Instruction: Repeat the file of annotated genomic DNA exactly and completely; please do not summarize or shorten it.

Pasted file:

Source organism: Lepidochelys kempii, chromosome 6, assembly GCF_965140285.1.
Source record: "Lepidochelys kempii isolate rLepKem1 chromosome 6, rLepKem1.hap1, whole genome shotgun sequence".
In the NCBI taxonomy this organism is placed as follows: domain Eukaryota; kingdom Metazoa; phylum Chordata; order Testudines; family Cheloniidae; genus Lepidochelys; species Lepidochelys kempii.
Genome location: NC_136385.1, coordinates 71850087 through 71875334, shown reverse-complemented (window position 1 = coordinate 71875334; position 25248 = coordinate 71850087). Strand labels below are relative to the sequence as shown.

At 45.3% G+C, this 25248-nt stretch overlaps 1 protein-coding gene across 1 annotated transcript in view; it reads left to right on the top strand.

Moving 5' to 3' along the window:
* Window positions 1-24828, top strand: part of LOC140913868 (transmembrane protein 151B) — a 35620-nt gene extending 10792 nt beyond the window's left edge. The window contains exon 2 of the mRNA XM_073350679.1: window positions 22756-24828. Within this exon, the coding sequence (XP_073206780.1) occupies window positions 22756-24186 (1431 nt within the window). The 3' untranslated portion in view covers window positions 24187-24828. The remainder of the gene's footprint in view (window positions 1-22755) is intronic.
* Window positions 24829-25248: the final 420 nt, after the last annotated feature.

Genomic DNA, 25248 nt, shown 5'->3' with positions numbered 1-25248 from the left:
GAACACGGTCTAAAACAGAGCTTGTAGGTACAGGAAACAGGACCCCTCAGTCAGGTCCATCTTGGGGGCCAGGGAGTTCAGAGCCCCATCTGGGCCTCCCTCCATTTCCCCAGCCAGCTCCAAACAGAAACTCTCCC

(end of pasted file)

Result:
Source organism: Lepidochelys kempii, chromosome 6, assembly GCF_965140285.1.
Source record: "Lepidochelys kempii isolate rLepKem1 chromosome 6, rLepKem1.hap1, whole genome shotgun sequence".
In the NCBI taxonomy this organism is placed as follows: domain Eukaryota; kingdom Metazoa; phylum Chordata; order Testudines; family Cheloniidae; genus Lepidochelys; species Lepidochelys kempii.
Genome location: NC_136385.1, coordinates 71850087 through 71875334, shown reverse-complemented (window position 1 = coordinate 71875334; position 25248 = coordinate 71850087). Strand labels below are relative to the sequence as shown.

At 45.3% G+C, this 25248-nt stretch overlaps 1 protein-coding gene across 1 annotated transcript in view; it reads left to right on the top strand.

Moving 5' to 3' along the window:
* Window positions 1-24828, top strand: part of LOC140913868 (transmembrane protein 151B) — a 35620-nt gene extending 10792 nt beyond the window's left edge. The window contains exon 2 of the mRNA XM_073350679.1: window positions 22756-24828. Within this exon, the coding sequence (XP_073206780.1) occupies window positions 22756-24186 (1431 nt within the window). The 3' untranslated portion in view covers window positions 24187-24828. The remainder of the gene's footprint in view (window positions 1-22755) is intronic.
* Window positions 24829-25248: the final 420 nt, after the last annotated feature.

Genomic DNA, 25248 nt, shown 5'->3' with positions numbered 1-25248 from the left:
GAACACGGTCTAAAACAGAGCTTGTAGGTACAGGAAACAGGACCCCTCAGTCAGGTCCATCTTGGGGGCCAGGGAGTTCAGAGCCCCATCTGGGCCTCCCTCCATTTCCCCAGCCAGCTCCAAACAGAAACTCTCCC